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Nadella Unveils Microsoft's New $1 Billion Security Vision

In a talk that might one day go down as the start of Microsoft's "Trustworthy Computing 2.0" era, CEO Satya Nadella on Tuesday described his company's plans to elevate security beyond the code level.

Speaking at the Government Cloud Forum in Washington, D.C., Nadella reported on the progress Microsoft has made to address today's security threat landscape. He unveiled Microsoft's vision of creating an "intelligent security graph" out of its new Cyber Defense Operations Center, based in Redmond, Wash., as well as Microsoft's plan to invest $1 billion in R&D to build security into Windows, Azure and Office 365.

He touted the numerous new security features in Windows, Office 365 and -- with the private preview release of the Azure Security Center -- the Azure public cloud. Julia White, Microsoft's general manager for Office 365, appeared onstage to demonstrate the new features.

Nadella also spoke of the huge escalation in breaches this year, saying that "2015 has been a tough year around cybersecurity. Just the top eight or so data breaches have led to 160 million data records to being compromised." According to Nadella, it takes an average 229 days for an organization to detect an intrusion. He suggested that Microsoft's intelligent security graph will help reduce the time it takes to discover and respond to threats.

Nadella described the graph as a framework for gathering and sharing real-time intelligence across every Microsoft product, ranging from sensors, Xbox consoles and Windows devices to datacenters and the public cloud. Nadella said Microsoft is sharing the graph with a new ecosystem of partners.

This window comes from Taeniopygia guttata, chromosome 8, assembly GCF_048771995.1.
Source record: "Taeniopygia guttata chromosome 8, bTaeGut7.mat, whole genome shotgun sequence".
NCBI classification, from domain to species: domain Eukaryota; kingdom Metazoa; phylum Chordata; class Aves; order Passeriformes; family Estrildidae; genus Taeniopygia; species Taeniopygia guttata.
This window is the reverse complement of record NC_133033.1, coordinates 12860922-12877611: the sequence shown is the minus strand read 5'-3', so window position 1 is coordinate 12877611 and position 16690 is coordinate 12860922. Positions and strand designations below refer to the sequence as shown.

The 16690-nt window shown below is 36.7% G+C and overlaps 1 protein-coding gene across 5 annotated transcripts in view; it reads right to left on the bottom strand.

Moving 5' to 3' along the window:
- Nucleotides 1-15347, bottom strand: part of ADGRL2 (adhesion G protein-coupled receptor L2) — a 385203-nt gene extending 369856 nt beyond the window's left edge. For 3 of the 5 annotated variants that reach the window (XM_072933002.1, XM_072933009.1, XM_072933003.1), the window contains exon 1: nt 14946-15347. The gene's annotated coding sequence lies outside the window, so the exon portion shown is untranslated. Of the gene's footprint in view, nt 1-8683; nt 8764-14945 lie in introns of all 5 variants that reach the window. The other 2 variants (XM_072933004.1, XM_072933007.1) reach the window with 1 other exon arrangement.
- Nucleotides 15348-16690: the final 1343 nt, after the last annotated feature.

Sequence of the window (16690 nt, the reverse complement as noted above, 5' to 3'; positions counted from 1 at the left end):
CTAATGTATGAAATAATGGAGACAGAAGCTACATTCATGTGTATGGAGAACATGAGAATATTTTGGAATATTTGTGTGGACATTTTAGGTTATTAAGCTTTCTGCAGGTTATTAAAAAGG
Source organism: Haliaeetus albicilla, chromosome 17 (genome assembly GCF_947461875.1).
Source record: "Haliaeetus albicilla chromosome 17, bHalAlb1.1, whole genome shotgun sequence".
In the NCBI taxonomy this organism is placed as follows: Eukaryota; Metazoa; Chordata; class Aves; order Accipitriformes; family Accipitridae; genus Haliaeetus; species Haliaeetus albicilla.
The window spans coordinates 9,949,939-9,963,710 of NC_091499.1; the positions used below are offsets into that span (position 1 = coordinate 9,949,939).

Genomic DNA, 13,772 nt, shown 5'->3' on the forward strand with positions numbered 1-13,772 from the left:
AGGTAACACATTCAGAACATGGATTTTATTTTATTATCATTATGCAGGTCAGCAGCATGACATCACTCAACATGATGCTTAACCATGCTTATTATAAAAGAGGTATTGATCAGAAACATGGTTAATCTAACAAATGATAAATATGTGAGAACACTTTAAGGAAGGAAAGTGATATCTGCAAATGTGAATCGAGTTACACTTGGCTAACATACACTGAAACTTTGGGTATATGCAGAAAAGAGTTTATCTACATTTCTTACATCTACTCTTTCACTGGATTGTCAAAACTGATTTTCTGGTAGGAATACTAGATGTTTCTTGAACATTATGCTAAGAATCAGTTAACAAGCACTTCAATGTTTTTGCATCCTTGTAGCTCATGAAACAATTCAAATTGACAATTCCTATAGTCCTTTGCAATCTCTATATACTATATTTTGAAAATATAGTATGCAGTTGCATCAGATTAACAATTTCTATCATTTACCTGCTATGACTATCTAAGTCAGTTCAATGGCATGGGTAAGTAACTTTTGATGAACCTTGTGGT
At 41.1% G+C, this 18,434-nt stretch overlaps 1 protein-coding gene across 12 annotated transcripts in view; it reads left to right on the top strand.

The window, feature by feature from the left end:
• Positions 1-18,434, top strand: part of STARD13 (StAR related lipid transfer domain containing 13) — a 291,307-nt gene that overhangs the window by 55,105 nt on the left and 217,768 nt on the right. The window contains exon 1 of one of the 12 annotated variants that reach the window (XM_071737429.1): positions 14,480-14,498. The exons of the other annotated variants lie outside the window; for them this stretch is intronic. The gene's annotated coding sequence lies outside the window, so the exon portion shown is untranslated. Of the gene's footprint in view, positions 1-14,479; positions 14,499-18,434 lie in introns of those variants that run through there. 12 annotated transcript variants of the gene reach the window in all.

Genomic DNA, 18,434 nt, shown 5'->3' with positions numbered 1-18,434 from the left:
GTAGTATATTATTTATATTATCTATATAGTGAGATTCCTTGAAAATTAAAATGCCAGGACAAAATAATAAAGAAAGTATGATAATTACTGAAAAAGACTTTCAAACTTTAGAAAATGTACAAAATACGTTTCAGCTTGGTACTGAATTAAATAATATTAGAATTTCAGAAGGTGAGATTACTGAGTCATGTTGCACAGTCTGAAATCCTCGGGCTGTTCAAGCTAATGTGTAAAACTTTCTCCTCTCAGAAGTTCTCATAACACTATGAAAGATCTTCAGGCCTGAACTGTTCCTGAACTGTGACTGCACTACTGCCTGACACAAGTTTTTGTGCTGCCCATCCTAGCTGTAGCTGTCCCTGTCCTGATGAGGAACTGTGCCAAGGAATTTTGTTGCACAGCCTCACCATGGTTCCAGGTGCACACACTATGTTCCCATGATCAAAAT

At the center of the graph is Microsoft's Cyber Defense Operations Center, located on its Redmond campus. It is essentially a war room that Microsoft uses to detect threats in advance and to share information with all of its related product and service groups, as well as its partners.

"We don't have silos. We actually have people who are able to, in real-time, connect the dots between what's happening across all of these services," Nadella said "That operations center, and the output of the operations center, is this intelligence graph that is being used in turn by our products to create security in the products themselves, and we share that intelligence broadly with our customers [and] with our partners."

Among the partners that Microsoft has tapped to integrate their security offerings with the Azure Security Center are firewall suppliers Barracuda, Trend Micro, Cisco, Fortinet and Checkpoint. The company has also recruited partners whose wares will integrate with the Microsoft Enterprise Mobility Suite's Intune service. The integration will let those partners -- among them Adobe, Acronis, Box, Citrix, Foxit and SAP -- use the policy, security settings and data protection capabilities of Intune.

"Box for EMM [enterprise mobility management] with Intune...is the only way that customers can fully manage and secure Office files on mobile devices," explained Chris Yeh, senior vice president of product and platform at Box, in a blog post. "With the offering, users can determine which applications interact with Box and access corporate content, and implement additional controls and policies on Box and other managed applications."

Microsoft founder and former CEO Bill Gates launched the company's Trustworthy Computing initiative over a decade ago, though it was shuttered last year as part of a round of job cuts. Although Nadella didn't explicitly describe his talk on Tuesday as a sequel to the original, he did suggest that Microsoft is now taking Gates' Trustworthy Computing vision a step further, moving the focus from software development to operations.

"Fourteen years ago, Bill Gates wrote about Trustworthy Computing as a priority for Microsoft, and we have made tremendous amount of progress on it," Nadella said. "But with this changing environment, which is no longer just about our code, and the threat modeling and the testing, but is in fact about the operational security posture that we have in this constantly evolving environment, this constantly under attack, the operational security posture to me is where it all starts."

A replay of Nadella's talk is available here.

About the Author

Jeffrey Schwartz is editor of Redmond magazine and also covers cloud computing for Virtualization Review's Cloud Report. In addition, he writes the Channeling the Cloud column for Redmond Channel Partner. Follow him on Twitter @JeffreySchwartz.

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